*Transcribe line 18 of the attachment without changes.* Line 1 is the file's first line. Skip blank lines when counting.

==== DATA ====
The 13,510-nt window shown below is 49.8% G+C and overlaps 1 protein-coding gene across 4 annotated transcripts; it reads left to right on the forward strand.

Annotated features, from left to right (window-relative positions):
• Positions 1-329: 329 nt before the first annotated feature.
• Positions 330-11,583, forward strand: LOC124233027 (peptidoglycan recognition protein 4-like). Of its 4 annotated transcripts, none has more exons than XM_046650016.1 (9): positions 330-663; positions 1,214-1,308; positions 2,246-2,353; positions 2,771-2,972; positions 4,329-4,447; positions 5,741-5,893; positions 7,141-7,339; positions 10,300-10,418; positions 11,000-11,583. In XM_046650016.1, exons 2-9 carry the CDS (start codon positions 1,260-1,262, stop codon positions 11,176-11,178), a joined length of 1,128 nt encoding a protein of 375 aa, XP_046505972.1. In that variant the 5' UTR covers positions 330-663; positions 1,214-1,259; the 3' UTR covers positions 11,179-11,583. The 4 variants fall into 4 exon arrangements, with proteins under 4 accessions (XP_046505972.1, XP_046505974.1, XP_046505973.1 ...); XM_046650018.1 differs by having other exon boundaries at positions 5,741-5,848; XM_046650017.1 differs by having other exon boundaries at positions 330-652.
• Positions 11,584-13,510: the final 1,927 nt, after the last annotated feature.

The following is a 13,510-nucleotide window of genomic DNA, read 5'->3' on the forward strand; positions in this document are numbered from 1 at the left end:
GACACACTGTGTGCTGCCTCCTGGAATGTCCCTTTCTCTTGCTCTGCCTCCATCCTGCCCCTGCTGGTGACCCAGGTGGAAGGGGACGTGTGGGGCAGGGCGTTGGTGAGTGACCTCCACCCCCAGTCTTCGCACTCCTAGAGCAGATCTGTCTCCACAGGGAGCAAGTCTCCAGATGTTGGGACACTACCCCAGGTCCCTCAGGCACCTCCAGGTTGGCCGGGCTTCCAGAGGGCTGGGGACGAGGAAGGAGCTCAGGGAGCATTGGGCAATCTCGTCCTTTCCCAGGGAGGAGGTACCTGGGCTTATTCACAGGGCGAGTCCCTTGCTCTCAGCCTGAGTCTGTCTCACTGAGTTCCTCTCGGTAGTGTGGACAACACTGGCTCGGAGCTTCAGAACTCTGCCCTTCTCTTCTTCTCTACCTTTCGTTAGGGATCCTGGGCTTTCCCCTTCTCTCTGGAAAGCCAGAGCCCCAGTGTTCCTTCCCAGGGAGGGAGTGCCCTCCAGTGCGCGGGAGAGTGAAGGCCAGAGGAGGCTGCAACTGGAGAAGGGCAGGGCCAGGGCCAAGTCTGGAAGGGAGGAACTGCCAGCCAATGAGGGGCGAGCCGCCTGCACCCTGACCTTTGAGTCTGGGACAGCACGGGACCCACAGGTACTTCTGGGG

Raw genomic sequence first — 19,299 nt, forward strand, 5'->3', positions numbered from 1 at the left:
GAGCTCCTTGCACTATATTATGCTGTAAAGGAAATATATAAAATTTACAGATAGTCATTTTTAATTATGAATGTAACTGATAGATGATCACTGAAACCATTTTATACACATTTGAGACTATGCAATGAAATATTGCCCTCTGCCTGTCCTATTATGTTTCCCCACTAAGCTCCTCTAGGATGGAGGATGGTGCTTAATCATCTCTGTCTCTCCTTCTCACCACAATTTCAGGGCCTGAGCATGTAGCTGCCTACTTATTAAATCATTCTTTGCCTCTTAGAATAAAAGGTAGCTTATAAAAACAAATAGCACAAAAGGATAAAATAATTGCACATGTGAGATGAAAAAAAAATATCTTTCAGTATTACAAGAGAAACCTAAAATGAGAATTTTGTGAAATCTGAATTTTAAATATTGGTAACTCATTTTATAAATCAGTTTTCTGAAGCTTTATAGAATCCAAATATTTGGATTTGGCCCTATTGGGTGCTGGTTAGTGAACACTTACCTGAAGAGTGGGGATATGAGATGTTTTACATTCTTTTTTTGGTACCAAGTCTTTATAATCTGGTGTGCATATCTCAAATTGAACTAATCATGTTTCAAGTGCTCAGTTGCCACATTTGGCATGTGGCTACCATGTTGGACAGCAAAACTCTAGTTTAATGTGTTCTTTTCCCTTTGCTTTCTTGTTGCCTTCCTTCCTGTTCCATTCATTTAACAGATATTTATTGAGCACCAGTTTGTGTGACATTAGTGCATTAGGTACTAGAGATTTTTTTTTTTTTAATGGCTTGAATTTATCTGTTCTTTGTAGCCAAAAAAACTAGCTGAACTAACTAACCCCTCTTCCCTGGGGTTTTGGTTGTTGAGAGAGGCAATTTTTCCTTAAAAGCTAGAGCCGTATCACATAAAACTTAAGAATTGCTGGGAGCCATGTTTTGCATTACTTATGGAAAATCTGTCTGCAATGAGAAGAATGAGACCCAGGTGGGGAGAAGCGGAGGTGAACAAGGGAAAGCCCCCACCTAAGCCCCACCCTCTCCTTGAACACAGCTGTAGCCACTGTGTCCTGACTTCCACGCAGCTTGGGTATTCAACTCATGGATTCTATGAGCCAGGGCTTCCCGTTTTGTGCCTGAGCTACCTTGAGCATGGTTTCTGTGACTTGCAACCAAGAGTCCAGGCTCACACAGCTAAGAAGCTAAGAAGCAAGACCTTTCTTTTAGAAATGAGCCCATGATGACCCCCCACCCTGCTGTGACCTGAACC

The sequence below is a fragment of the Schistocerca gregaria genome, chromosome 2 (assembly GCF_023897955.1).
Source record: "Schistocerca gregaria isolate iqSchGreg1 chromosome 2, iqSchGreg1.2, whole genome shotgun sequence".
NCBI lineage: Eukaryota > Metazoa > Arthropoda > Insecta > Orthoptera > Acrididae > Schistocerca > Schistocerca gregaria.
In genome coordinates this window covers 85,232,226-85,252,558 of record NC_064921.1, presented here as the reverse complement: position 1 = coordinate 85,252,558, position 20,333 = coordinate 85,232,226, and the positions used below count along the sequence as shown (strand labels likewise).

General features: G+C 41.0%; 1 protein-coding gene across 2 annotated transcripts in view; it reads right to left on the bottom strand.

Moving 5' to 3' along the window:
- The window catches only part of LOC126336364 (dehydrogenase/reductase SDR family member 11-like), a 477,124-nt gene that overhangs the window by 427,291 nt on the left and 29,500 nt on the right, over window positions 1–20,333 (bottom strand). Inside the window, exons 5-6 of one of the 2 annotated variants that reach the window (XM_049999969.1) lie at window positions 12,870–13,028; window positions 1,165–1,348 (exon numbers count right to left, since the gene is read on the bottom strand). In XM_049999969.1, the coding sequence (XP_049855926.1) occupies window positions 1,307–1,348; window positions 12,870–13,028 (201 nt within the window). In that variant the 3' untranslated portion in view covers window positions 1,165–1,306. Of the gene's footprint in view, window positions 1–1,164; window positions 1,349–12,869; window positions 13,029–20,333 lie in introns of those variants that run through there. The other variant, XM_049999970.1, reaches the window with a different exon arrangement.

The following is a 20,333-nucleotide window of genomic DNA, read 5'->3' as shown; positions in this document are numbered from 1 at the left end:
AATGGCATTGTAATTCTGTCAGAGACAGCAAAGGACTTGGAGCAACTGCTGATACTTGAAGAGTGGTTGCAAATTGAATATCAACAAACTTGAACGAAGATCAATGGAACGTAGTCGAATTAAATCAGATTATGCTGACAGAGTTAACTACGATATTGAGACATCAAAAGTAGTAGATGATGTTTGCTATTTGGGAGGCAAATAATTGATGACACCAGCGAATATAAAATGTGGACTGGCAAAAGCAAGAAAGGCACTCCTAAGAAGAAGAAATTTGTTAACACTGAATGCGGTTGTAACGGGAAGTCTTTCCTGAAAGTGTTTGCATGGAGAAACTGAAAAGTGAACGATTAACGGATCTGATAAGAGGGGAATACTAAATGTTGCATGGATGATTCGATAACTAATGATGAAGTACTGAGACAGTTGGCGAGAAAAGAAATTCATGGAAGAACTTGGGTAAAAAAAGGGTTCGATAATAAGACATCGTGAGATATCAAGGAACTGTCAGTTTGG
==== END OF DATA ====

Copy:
AATGGCATTGTAATTCTGTCAGAGACAGCAAAGGACTTGGAGCAACTGCTGATACTTGAAGAGTGGTTGCAAATTGAATATCAACAAACTTGAACGAAGATCAATGGAACGTAGTCGAATTAAATCAGATTATGCTGACAGAGTTAACTACGATATTGAGACATCAAAAGTAGTAGATGATGTTTGCTATTTGGGAGGCAAATAATTGATGACACCAGCGAATATAAAATGTGGACTGGCAAAAGCAAGAAAGGCACTCCTAAGAAGAAGAAATTTGTTAACACTGAATGCGGTTGTAACGGGAAGTCTTTCCTGAAAGTGTTTGCATGGAGAAACTGAAAAGTGAACGATTAACGGATCTGATAAGAGGGGAATACTAAATGTTGCATGGATGATTCGATAACTAATGATGAAGTACTGAGACAGTTGGCGAGAAAAGAAATTCATGGAAGAACTTGGGTAAAAAAAGGGTTCGATAATAAGACATCGTGAGATATCAAGGAACTGTCAGTTTGG